The nose is bold on this one with hazelnut shells mingling with rummy molasses, orange oils, vanilla cookies, maple syrup, and wet cedar bark. The taste sweetens that cedar as cherry peaks in with a sense of Nutella on the mid-palate. There’s a plummy vibe to the finish that just touches on dark spices, more cedar, and plenty of that maple syrup.

Bottom Line:

If Bulleit Rye launched the modern rebirth of the style, Angle’s Envy Rum Finished Rye solidified it as a nationwide movement. This rye truly shines as an everyday sipper while still being one of the better cocktail bases on the shelf today. Seriously, make your next Manhattan with this. It’ll be phenomenal.

5. Nashville Barrel Co. Single Barrel Rye Barrel #486, Selected by Single Malt Daily

Nashville Barrel Company Rye
Nashville Barrel Company

ABV: 54.92%

Average Price: $119

The Whiskey:

This single barrel whiskey — hand-picked by whiskey investor and influencer Nate Gana — is a one-of-a-kind rye. The juice is 95 percent rye “sourced from [an] undisclosed distillery in Indiana.” The barrel Gana picked was bottled as-is, directly from the barrel with no filtering or cutting.

Tasting Notes:

The age comes through on the nose with a mild but soft cedar next to what feels like a creamy Danish that leads towards a touch of powdered ginger tea and a hint of dried dill and maybe mint. The ginger turns into a candied ginger drop with a full-on apple pie vibe with plenty of brown sugar, cinnamon, and vanilla as smooth and creamy toffee chew drives the mid-palate’s sweetness. The finish is loaded with creamy vanilla, light cedar-laced tobacco, a touch of cherry, and a final note of Tellicherry black peppercorns.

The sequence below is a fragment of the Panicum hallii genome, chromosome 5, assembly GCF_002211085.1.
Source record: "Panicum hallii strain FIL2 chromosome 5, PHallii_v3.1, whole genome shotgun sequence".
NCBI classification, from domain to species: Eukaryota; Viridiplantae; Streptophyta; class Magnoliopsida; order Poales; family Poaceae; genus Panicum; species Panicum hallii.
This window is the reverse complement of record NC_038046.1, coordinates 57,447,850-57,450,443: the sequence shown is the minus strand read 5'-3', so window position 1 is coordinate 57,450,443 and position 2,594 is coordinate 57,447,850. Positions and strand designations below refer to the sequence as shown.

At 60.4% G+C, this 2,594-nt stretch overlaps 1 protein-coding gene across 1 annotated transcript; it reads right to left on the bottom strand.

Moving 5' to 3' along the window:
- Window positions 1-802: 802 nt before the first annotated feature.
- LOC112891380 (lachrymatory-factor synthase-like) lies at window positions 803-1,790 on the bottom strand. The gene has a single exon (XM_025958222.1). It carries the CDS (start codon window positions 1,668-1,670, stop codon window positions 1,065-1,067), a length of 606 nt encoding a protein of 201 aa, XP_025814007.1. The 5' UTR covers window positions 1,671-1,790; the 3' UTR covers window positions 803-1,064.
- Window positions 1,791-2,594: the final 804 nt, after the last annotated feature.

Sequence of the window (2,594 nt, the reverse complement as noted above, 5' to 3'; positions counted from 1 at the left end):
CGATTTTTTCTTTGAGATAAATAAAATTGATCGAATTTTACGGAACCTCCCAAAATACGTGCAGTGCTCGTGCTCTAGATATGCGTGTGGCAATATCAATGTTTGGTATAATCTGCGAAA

Bottom Line:

This is a very limited one-off, so you’ll have to move fast if you want to try it. That aside, this bottle really highlights the uniqueness and, well, brilliance of the “Indiana” barrels that are being picked by Nashville Barrel Company right now.

4. Stellum Rye

Barrell Spirits Company

ABV: 58.12%

Average Price: $55

The Whiskey:

This release from Barrell Spirits Co. blends rye whiskey from Indiana, Tennessee, and Kentucky. The core is the classic MGP 95 that’s cut with more barley-forward ryes from Tennessee and Kentucky. All of it is left at barrel strength when bottled.

Tasting Notes:

This draws you in with a note of soft leather and Guinness with a touch of apple crumble with plenty of dark spice, brown sugar, and butter. The palate goes full holiday cake mode with even more brown spice, nuts, and candied fruits that lead towards a mid-palate that’s all moist banana bread with walnuts. The finish lets the spice kick up a notch, creating a sharp cinnamon toast feel.

Bottom Line:

This is straight-up delicious. Is it cheating that this is a blend of several great whiskeys instead of just straight MGP 95? Nah. This is one of the best examples of how versatile and useful that whiskey is even when mingling it with other whiskeys.

3. WhistlePig 12 Year World Cask Finish

WhistlePig 12 Old World Rye
WhistlePig

ABV: 45%

Average Price: $140

The Whiskey:

WhistlePig is the brand that helped really launch the rye into the stratosphere. This expression is a 12-year MGP 95 that’s shipped out to Vermont. Once there, that juice is filled into finishing barrels for a final rest. 63 percent goes into Madiera barrels, 30 percent goes into Sauternes casks, and the final seven percent rest in Port casks until they’re blended, proofed, and bottled.